A win for learning but a loss for dinner.
A bit of a baking failure today.
I finally finished building my brick oven this month. I had a successful pizza party right off the bat. However bread was the adventurer I was really after.
I'll start off by saying I wasn't sure how long the oven would need to get to proper temp and I definitely underestimated the time.
When my dough was ready to bake the oven was not up to temperature yet. Poor timing on all accounts.
When I finally put the loaves in they were over prooved. On top of that I hadn't had the fire going long enough to retain the heat for the bake.
After reading out the coals and putting the key proceed enough in the oven cooled down to an inadequate temperature.
The words of my father are now ringing in my ears "If you are only baking once a month you are never going to learn". My father who was the owner a artisanal bakery during my childhood. I may have grown up in a bakery but not everything about baking was committed to memory. To be honest I wanted to go play as a child not package bread or make dozens of rolls.
Today was a win for learning but a loss for dinner.
It took me several firings of my oven just to time how long it took to get the bread baking environment. I had to soak the bricks with heat up to pizza temperature and then let the fire recede and remove the embers. I then had to wait for the flour temperature reached 235-290C (450-550F) empty oven. All up took about 5 hours. However, the family wanted pizza first which always threw off my timing :)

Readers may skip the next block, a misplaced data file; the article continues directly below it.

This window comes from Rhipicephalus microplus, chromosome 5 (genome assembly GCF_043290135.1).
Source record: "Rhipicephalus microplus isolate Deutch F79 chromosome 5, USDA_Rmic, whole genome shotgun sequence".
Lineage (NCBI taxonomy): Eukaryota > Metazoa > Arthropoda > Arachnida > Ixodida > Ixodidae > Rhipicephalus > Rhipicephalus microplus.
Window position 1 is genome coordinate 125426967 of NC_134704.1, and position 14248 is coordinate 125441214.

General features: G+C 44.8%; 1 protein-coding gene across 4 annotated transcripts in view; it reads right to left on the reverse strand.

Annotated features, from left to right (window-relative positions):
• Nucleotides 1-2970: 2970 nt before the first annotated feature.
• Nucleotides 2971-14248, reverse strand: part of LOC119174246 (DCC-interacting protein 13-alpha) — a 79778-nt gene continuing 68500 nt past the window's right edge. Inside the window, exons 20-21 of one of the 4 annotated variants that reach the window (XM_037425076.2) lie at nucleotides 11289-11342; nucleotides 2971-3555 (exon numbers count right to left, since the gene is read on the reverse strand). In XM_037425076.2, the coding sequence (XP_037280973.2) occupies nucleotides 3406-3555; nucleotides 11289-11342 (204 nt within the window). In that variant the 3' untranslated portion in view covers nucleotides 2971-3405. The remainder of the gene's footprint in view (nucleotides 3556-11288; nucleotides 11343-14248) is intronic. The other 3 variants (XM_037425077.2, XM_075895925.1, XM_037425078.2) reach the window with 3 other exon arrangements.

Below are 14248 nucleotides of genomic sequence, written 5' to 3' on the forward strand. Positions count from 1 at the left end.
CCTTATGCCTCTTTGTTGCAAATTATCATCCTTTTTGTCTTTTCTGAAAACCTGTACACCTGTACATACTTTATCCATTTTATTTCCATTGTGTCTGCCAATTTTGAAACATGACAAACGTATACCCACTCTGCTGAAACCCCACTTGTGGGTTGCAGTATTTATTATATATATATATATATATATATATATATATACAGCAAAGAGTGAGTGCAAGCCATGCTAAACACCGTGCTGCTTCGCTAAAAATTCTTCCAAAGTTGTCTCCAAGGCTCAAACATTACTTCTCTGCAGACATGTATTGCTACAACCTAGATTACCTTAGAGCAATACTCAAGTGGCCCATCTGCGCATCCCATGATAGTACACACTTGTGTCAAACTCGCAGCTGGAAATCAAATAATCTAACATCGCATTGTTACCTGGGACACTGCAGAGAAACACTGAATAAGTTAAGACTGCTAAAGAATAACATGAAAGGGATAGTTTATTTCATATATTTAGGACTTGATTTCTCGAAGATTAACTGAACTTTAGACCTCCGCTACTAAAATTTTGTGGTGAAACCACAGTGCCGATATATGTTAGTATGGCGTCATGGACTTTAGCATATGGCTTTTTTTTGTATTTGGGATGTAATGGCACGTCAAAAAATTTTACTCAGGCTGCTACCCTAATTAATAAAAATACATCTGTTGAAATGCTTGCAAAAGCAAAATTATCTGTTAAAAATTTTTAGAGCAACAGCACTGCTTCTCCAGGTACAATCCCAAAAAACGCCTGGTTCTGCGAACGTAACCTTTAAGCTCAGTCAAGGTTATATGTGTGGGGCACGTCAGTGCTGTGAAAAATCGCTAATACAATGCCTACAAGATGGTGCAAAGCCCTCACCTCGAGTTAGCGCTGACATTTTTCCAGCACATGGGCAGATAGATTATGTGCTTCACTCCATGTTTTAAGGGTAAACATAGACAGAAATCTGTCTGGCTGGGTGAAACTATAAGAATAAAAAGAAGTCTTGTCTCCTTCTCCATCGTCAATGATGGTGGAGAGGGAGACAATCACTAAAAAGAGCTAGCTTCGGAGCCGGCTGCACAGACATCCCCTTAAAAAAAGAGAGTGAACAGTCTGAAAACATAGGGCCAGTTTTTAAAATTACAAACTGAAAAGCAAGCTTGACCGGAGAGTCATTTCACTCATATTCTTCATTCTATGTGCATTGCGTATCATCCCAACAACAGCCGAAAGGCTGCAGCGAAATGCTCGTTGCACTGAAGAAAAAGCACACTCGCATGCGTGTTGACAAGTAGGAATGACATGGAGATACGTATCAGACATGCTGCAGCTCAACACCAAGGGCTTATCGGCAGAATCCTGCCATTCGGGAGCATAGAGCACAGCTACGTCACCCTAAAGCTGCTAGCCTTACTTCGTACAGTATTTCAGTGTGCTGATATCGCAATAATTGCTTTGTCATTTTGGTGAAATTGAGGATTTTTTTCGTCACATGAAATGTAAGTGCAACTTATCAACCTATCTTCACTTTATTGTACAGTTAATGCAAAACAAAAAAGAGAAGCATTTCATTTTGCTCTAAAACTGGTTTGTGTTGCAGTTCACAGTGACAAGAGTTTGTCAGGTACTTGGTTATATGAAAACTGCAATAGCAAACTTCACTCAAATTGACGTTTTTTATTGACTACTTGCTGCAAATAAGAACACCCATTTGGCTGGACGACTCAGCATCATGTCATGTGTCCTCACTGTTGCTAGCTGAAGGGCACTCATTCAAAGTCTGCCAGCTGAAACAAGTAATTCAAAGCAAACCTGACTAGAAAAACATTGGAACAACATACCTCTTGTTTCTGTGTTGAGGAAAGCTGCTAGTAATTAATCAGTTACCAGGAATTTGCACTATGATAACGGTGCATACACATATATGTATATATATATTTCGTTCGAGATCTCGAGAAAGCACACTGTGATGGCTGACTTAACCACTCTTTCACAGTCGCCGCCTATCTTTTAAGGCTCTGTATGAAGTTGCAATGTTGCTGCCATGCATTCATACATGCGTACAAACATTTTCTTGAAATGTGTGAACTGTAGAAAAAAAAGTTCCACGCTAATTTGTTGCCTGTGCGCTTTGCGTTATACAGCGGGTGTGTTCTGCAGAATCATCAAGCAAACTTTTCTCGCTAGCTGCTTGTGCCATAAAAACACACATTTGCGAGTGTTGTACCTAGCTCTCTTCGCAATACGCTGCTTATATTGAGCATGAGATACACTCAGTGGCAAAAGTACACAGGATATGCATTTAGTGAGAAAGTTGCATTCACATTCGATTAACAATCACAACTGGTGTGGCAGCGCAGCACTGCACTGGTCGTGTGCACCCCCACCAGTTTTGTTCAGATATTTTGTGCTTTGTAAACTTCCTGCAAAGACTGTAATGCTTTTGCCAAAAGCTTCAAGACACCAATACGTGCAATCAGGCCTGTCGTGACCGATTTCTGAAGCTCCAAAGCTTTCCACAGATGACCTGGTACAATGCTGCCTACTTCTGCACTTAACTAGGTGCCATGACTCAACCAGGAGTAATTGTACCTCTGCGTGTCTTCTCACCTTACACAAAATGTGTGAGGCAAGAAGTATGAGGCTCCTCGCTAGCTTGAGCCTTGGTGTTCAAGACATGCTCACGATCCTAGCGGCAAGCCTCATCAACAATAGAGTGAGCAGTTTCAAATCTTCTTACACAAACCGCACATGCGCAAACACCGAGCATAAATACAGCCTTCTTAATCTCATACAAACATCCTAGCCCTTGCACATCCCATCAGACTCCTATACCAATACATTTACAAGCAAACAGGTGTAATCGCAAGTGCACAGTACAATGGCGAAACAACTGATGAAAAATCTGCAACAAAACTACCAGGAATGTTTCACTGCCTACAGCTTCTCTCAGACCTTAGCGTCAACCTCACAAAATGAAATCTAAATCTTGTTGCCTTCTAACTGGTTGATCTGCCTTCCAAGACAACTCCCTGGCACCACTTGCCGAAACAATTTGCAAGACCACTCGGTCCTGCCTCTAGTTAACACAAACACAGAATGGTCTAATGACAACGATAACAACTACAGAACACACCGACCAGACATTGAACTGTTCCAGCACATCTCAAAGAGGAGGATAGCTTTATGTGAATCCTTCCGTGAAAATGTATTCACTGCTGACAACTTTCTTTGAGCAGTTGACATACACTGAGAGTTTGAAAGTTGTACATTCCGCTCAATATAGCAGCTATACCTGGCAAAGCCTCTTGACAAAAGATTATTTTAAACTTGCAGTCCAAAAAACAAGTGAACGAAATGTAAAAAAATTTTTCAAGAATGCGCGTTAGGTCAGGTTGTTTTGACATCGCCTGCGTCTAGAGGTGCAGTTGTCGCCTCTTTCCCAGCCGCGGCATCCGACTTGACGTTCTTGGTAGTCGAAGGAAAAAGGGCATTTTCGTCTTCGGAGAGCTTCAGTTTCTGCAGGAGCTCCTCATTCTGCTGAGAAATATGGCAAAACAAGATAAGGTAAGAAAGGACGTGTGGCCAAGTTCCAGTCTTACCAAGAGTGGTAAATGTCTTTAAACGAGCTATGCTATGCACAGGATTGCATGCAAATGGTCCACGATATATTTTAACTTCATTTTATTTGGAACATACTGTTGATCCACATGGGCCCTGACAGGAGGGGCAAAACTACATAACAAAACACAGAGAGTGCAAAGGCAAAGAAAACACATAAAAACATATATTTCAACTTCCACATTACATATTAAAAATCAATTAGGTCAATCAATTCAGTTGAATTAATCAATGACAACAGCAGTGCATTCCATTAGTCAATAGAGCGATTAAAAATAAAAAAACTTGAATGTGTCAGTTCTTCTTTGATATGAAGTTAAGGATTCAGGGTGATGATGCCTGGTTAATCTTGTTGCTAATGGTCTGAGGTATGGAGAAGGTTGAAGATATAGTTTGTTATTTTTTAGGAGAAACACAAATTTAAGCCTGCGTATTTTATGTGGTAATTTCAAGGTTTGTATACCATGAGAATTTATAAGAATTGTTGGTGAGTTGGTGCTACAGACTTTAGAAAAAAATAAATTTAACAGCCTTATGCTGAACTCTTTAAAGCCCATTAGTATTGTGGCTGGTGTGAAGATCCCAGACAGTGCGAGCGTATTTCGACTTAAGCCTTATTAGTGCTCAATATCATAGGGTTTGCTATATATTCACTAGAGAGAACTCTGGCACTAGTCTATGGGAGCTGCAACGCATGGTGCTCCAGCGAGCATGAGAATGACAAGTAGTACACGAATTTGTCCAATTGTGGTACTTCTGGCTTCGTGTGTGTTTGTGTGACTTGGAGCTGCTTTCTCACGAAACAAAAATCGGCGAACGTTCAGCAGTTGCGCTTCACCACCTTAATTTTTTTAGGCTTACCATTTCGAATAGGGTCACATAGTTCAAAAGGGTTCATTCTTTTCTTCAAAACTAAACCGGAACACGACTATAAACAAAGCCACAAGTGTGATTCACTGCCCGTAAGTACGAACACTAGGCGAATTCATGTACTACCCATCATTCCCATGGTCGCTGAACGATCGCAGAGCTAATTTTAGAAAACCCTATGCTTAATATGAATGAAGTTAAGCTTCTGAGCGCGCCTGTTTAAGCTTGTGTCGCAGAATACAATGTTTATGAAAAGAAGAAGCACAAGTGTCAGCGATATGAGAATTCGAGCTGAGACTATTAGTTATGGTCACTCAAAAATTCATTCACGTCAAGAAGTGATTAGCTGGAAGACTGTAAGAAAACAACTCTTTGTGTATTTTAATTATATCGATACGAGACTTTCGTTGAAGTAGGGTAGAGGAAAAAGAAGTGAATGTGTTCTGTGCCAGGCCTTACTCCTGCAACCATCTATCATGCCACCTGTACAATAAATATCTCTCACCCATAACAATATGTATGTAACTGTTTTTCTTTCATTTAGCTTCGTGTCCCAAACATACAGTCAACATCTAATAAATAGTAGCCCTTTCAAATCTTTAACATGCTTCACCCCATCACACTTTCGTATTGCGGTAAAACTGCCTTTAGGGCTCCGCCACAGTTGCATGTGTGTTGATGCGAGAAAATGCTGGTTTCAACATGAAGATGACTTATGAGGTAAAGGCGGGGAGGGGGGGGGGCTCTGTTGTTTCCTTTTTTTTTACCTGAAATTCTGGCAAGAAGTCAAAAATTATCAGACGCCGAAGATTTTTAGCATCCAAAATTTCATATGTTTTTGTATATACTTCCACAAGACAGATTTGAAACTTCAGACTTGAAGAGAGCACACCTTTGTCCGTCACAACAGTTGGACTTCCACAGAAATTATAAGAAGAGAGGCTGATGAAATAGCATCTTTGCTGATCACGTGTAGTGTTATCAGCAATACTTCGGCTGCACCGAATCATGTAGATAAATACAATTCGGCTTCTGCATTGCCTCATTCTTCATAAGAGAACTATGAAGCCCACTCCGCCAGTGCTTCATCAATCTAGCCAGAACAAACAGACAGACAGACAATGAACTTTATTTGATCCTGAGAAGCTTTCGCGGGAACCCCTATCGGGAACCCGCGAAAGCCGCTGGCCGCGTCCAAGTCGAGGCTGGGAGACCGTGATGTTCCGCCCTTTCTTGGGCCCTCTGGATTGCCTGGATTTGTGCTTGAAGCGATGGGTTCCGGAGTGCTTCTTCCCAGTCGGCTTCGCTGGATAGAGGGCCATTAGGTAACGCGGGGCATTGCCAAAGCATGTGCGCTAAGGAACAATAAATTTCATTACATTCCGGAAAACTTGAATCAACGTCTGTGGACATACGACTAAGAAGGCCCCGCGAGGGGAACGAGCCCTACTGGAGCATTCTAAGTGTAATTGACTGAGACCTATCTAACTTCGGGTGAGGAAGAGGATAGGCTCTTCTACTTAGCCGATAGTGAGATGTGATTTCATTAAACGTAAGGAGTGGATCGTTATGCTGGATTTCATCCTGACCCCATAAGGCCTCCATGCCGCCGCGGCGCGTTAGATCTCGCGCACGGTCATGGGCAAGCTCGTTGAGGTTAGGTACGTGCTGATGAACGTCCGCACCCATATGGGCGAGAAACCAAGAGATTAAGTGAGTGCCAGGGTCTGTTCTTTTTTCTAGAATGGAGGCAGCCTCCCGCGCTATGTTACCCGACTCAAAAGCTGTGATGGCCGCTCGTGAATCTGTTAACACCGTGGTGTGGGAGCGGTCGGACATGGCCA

I'll try getting the oven to pizza temp on my next firing and see what happen.
I expect that most brick ovens are somewhat unique when it comes to the characteristics of heat transfer from the fuel to the thermal mass of the oven. What I have found, for MY particular oven is that if I'm doing a 'cold start' the day of the bake a decent load of appropriate wood will get the oven up to a maximum temperature in about 3 hours, with the temperature dropping to a reasonable bread baking range after about 5 hours, however, there are lots of variables that can affect the temperature regime.
What I am now doing most of the time is starting a fire in the oven the night before I plan to bake. This allows me to get heat into the thermal mass so instead of starting with a temperature of anywhere from 50 F to 65 F the morning of the bake .... it will be around 210 F for a starting point. This results in less fuel required to get the temperatures to where you want them, and less time to get there the day of the bake.
I am assuming that you did not place any thermocouples or a thermometer into the oven wall when you started construction. You may wish to consider a retrofit of a dial thermometer into the oven wall to get an idea of what temperatures are during the oven heating phase. Another thing you may consider is to keep a data log of your burn ...... elapsed time, what the fire looks like, how much wood has burned etc .... and near the end of the burn, before you rake out the coals ..... take interior oven wall temperatures with a hand held IR thermometer. Although I have thermocouples in my oven, I regularly use an IR thermometer these days when I bake.
A consideration for baking pizza. Bake your bread first and then get a good active fire going in the back of the oven for the pizza. It should come up to temperature fairly quickly. At least it seems to work for me.
So for today's bake I had the oven at pizza temp and let it cool out a bit before baking. Still to hot as the side of the bread facing the back of the oven burned before I was able to rotate the loaves around.
I plan on baking the next couple of days so hopefully by Sunday i'll get the temperature a little more dialed in.
I'm assuming you didn't have the fire still burning. The bread environment has no fire or embers, just residual heat soaked into the bricks.
The floor temperature is 235-290C / 450-550F empty oven.